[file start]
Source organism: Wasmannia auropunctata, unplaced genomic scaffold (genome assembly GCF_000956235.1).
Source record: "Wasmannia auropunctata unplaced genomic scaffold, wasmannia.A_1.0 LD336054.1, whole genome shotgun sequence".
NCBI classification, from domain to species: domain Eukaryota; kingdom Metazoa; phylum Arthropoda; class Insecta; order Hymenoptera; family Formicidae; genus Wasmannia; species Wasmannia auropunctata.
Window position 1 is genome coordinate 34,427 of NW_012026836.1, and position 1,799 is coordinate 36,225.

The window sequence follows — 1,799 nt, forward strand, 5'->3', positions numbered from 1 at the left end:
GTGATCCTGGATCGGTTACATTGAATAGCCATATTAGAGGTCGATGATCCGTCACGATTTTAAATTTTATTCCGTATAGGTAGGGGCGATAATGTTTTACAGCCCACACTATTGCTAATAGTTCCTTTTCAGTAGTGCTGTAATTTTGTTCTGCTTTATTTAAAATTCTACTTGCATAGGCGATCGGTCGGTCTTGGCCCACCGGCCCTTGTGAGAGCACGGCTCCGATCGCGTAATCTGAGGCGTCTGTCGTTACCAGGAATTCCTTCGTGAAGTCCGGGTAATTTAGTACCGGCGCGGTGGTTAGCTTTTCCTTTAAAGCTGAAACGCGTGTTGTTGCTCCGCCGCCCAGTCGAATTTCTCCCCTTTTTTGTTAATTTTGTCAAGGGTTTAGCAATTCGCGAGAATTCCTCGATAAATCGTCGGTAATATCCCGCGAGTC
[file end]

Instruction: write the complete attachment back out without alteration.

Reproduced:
Source organism: Wasmannia auropunctata, unplaced genomic scaffold (genome assembly GCF_000956235.1).
Source record: "Wasmannia auropunctata unplaced genomic scaffold, wasmannia.A_1.0 LD336054.1, whole genome shotgun sequence".
NCBI classification, from domain to species: domain Eukaryota; kingdom Metazoa; phylum Arthropoda; class Insecta; order Hymenoptera; family Formicidae; genus Wasmannia; species Wasmannia auropunctata.
Window position 1 is genome coordinate 34,427 of NW_012026836.1, and position 1,799 is coordinate 36,225.

The window sequence follows — 1,799 nt, forward strand, 5'->3', positions numbered from 1 at the left end:
GTGATCCTGGATCGGTTACATTGAATAGCCATATTAGAGGTCGATGATCCGTCACGATTTTAAATTTTATTCCGTATAGGTAGGGGCGATAATGTTTTACAGCCCACACTATTGCTAATAGTTCCTTTTCAGTAGTGCTGTAATTTTGTTCTGCTTTATTTAAAATTCTACTTGCATAGGCGATCGGTCGGTCTTGGCCCACCGGCCCTTGTGAGAGCACGGCTCCGATCGCGTAATCTGAGGCGTCTGTCGTTACCAGGAATTCCTTCGTGAAGTCCGGGTAATTTAGTACCGGCGCGGTGGTTAGCTTTTCCTTTAAAGCTGAAACGCGTGTTGTTGCTCCGCCGCCCAGTCGAATTTCTCCCCTTTTTTGTTAATTTTGTCAAGGGTTTAGCAATTCGCGAGAATTCCTCGATAAATCGTCGGTAATATCCCGCGAGTC